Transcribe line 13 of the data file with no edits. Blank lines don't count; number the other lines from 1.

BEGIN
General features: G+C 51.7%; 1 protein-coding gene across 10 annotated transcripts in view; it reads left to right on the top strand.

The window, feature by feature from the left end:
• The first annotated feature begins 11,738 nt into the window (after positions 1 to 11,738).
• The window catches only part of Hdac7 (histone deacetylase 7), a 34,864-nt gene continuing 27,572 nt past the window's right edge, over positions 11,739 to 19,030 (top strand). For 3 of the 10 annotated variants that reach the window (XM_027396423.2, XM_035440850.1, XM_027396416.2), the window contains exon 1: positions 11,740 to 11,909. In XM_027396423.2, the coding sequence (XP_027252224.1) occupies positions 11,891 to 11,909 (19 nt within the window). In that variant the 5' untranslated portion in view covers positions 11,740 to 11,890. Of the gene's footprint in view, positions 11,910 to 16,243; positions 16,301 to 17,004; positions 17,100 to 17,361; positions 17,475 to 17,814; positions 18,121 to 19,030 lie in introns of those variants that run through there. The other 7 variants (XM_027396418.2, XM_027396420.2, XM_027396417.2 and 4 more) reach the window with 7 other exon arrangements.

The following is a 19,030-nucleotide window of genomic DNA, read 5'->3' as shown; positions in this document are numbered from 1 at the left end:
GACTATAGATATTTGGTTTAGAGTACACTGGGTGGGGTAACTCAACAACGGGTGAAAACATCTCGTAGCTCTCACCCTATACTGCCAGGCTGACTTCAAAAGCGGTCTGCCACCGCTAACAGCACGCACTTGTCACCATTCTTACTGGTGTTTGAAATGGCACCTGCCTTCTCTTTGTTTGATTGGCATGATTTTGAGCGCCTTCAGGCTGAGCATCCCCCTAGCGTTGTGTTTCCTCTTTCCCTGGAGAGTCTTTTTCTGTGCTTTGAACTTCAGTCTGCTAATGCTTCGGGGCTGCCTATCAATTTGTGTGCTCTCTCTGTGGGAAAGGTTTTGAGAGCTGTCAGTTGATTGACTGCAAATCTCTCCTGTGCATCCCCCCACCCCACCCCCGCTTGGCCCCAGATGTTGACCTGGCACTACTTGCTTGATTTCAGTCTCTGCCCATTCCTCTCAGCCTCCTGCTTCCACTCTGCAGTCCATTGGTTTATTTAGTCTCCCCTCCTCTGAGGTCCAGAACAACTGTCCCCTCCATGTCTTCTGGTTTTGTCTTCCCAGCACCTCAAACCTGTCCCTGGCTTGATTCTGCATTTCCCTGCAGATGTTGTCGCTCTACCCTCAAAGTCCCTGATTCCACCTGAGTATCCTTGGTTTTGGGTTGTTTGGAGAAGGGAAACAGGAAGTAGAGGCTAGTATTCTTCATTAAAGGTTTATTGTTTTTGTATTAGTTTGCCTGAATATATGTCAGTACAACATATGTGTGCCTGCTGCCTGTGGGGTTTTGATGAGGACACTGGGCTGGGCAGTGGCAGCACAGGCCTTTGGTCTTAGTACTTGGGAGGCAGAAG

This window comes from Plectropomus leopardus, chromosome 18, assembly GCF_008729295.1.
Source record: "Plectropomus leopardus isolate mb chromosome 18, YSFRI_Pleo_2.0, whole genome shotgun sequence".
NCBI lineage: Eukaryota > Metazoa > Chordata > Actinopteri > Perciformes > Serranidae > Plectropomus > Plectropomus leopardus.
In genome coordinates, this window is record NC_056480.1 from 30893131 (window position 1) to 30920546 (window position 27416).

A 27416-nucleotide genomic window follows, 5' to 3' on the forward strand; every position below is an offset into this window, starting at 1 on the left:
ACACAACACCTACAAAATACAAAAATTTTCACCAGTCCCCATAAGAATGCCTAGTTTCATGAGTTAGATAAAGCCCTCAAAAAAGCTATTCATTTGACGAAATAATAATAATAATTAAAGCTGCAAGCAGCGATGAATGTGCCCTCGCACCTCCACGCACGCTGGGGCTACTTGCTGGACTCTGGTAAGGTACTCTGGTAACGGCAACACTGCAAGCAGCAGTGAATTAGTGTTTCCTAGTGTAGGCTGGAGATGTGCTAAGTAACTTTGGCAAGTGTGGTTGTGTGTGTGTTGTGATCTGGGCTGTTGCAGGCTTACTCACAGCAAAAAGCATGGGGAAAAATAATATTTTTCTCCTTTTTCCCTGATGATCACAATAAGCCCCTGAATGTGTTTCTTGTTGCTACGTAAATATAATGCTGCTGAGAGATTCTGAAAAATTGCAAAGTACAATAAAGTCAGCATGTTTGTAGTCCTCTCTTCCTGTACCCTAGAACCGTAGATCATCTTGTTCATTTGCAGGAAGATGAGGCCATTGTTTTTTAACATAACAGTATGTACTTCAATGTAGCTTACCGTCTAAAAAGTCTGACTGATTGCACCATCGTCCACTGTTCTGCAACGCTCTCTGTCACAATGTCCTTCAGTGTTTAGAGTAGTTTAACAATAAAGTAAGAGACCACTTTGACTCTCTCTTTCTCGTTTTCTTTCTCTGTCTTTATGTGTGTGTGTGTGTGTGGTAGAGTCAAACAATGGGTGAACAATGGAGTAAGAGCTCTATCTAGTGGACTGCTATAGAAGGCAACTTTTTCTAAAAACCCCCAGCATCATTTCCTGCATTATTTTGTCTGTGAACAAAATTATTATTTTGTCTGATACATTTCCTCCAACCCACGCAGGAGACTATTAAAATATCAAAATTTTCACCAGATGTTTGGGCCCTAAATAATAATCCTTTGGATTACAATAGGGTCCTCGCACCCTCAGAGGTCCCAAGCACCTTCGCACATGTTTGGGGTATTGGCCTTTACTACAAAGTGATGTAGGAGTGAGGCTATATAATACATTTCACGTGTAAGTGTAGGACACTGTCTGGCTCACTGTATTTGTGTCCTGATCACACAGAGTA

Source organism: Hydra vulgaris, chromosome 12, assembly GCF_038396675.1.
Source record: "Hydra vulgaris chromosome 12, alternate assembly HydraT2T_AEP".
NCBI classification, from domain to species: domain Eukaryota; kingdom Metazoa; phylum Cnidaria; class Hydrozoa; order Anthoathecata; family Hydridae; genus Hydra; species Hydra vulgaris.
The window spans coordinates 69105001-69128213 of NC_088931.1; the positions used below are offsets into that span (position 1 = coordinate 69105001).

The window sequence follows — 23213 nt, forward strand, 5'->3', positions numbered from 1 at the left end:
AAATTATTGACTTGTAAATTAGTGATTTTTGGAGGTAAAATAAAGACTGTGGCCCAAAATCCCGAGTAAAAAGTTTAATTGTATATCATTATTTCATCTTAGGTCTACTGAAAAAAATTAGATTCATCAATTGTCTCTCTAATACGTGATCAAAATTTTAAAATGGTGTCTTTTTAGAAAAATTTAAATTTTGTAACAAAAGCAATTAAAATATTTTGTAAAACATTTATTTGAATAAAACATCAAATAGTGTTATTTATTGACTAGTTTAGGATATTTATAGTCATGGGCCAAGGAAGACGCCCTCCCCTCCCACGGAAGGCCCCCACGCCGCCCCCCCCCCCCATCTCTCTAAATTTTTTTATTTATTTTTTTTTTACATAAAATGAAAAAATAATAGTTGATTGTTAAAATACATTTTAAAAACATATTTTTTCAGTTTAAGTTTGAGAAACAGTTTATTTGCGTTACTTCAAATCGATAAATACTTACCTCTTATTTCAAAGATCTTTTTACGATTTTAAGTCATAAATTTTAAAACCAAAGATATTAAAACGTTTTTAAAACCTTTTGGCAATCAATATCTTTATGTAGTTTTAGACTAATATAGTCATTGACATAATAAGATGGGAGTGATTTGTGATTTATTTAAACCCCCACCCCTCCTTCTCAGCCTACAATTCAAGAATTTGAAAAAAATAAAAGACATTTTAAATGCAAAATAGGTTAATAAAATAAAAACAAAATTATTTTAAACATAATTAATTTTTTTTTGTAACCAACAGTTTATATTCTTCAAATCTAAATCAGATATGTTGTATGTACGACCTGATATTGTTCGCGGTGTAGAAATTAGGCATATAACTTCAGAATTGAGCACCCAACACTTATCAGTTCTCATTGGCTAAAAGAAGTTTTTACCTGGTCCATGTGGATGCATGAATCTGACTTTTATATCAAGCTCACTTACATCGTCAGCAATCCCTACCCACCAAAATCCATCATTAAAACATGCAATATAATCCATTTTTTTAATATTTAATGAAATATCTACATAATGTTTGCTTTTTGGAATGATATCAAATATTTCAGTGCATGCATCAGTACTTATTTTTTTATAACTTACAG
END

Source organism: Hydra vulgaris, chromosome 12, assembly GCF_038396675.1.